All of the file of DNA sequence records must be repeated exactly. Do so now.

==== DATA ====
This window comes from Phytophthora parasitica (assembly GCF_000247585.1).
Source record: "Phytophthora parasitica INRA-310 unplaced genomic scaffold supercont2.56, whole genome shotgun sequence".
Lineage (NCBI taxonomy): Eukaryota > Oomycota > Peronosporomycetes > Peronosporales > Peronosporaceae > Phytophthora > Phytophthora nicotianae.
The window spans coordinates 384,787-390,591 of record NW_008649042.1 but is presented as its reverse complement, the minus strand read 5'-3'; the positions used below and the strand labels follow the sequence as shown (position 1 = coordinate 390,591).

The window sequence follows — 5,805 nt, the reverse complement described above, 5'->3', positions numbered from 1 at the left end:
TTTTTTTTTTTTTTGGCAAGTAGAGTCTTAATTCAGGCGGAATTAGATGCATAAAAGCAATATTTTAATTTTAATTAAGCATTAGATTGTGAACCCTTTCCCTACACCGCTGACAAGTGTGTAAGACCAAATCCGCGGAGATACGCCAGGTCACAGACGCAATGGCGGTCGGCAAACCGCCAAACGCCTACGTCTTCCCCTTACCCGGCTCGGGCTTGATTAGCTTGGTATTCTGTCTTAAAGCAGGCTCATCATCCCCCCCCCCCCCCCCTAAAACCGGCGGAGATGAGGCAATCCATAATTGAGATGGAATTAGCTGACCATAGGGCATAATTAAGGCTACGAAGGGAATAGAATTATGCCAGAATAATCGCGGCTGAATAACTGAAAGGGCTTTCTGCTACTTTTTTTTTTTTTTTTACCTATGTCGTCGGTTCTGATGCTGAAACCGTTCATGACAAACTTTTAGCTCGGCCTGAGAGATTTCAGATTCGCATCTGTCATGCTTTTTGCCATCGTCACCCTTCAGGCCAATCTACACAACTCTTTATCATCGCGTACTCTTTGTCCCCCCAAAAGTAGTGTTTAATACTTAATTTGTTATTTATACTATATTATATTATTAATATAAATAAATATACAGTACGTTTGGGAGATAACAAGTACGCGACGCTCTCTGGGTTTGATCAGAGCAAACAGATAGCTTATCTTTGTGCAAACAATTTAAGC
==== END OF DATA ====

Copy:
This window comes from Phytophthora parasitica (assembly GCF_000247585.1).
Source record: "Phytophthora parasitica INRA-310 unplaced genomic scaffold supercont2.56, whole genome shotgun sequence".
Lineage (NCBI taxonomy): Eukaryota > Oomycota > Peronosporomycetes > Peronosporales > Peronosporaceae > Phytophthora > Phytophthora nicotianae.
The window spans coordinates 384,787-390,591 of record NW_008649042.1 but is presented as its reverse complement, the minus strand read 5'-3'; the positions used below and the strand labels follow the sequence as shown (position 1 = coordinate 390,591).

The window sequence follows — 5,805 nt, the reverse complement described above, 5'->3', positions numbered from 1 at the left end:
TTTTTTTTTTTTTTGGCAAGTAGAGTCTTAATTCAGGCGGAATTAGATGCATAAAAGCAATATTTTAATTTTAATTAAGCATTAGATTGTGAACCCTTTCCCTACACCGCTGACAAGTGTGTAAGACCAAATCCGCGGAGATACGCCAGGTCACAGACGCAATGGCGGTCGGCAAACCGCCAAACGCCTACGTCTTCCCCTTACCCGGCTCGGGCTTGATTAGCTTGGTATTCTGTCTTAAAGCAGGCTCATCATCCCCCCCCCCCCCCCCTAAAACCGGCGGAGATGAGGCAATCCATAATTGAGATGGAATTAGCTGACCATAGGGCATAATTAAGGCTACGAAGGGAATAGAATTATGCCAGAATAATCGCGGCTGAATAACTGAAAGGGCTTTCTGCTACTTTTTTTTTTTTTTTTACCTATGTCGTCGGTTCTGATGCTGAAACCGTTCATGACAAACTTTTAGCTCGGCCTGAGAGATTTCAGATTCGCATCTGTCATGCTTTTTGCCATCGTCACCCTTCAGGCCAATCTACACAACTCTTTATCATCGCGTACTCTTTGTCCCCCCAAAAGTAGTGTTTAATACTTAATTTGTTATTTATACTATATTATATTATTAATATAAATAAATATACAGTACGTTTGGGAGATAACAAGTACGCGACGCTCTCTGGGTTTGATCAGAGCAAACAGATAGCTTATCTTTGTGCAAACAATTTAAGC